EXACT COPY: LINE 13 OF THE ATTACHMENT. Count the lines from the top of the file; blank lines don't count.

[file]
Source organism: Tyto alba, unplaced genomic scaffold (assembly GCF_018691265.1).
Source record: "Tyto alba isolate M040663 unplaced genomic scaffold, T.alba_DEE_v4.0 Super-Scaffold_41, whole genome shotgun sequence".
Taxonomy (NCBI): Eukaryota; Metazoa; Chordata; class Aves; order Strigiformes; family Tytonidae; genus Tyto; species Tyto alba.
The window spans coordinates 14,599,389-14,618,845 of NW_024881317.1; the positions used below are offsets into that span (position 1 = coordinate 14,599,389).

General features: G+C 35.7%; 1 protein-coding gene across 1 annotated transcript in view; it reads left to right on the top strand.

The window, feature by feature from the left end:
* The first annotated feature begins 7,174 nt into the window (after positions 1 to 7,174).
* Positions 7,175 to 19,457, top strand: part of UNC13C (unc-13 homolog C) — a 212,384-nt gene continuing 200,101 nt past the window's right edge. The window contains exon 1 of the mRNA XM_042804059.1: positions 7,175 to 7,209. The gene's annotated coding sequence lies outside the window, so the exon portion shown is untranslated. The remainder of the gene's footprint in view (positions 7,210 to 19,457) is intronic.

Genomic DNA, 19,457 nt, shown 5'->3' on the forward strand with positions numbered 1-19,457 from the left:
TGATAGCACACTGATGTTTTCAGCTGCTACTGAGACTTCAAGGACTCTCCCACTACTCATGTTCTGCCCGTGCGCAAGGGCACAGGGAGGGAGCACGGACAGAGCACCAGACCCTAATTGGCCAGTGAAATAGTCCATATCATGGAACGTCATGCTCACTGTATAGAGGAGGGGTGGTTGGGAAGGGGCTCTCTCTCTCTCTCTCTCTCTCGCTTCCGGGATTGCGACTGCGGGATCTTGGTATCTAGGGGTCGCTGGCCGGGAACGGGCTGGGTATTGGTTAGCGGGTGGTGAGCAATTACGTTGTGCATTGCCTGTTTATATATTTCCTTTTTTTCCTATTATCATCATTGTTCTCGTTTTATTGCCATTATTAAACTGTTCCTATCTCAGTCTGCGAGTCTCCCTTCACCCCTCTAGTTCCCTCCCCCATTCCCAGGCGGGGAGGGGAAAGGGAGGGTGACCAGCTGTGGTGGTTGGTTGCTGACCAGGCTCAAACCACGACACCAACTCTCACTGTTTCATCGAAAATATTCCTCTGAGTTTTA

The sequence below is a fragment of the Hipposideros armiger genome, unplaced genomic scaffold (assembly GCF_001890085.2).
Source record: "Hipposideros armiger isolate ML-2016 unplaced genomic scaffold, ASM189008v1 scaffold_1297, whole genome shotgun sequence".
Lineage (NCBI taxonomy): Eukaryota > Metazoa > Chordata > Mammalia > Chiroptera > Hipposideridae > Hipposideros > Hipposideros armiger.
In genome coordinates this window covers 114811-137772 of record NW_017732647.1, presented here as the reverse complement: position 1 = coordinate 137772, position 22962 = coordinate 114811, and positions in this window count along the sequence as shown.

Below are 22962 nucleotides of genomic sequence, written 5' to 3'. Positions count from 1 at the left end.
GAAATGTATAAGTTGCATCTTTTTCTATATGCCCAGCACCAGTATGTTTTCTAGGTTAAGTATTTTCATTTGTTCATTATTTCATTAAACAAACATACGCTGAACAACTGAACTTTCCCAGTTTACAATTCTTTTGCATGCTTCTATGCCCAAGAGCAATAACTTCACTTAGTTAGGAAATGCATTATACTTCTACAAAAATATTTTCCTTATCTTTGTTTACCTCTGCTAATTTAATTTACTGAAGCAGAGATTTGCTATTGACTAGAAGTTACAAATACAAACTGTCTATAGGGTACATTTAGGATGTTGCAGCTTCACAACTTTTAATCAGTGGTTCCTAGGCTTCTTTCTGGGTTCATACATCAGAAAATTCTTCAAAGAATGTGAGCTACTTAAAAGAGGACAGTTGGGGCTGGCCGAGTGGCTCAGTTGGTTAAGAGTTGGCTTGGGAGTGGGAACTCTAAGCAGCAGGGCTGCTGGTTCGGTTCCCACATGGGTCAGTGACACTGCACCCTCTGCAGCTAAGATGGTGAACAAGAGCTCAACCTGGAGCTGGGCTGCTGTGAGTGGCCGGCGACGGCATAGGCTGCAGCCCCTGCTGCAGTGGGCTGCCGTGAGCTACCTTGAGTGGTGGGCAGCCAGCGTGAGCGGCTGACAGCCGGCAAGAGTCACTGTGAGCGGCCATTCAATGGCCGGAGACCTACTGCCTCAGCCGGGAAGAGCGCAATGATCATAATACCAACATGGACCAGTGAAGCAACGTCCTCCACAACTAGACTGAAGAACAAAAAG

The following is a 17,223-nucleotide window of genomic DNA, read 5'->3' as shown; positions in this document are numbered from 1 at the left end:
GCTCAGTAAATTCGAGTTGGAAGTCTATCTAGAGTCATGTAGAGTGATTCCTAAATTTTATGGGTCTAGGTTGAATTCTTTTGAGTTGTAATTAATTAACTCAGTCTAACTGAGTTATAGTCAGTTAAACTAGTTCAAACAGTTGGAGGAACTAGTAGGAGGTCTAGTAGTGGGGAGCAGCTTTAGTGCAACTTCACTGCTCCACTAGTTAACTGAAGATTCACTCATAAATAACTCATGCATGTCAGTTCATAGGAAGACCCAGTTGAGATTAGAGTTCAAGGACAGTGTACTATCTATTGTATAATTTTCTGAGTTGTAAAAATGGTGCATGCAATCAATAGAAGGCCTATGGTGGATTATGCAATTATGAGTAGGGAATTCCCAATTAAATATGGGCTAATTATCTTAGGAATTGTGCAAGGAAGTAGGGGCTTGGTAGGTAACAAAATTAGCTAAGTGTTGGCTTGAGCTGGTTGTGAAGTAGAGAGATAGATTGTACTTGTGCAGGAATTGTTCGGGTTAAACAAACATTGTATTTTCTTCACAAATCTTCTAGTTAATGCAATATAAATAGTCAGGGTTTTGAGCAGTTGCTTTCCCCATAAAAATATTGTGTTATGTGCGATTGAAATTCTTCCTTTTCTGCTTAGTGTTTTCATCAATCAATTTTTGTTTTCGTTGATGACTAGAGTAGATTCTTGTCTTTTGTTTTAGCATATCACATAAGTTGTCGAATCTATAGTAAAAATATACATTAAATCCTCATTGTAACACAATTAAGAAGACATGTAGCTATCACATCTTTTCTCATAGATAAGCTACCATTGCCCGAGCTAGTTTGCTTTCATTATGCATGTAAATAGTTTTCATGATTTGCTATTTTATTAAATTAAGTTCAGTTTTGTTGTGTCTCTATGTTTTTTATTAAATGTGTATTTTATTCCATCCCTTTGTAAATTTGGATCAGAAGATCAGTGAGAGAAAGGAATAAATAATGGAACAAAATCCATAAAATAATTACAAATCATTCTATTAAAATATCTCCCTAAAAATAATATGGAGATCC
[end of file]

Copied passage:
Lineage (NCBI taxonomy): Eukaryota > Metazoa > Chordata > Mammalia > Chiroptera > Hipposideridae > Hipposideros > Hipposideros armiger.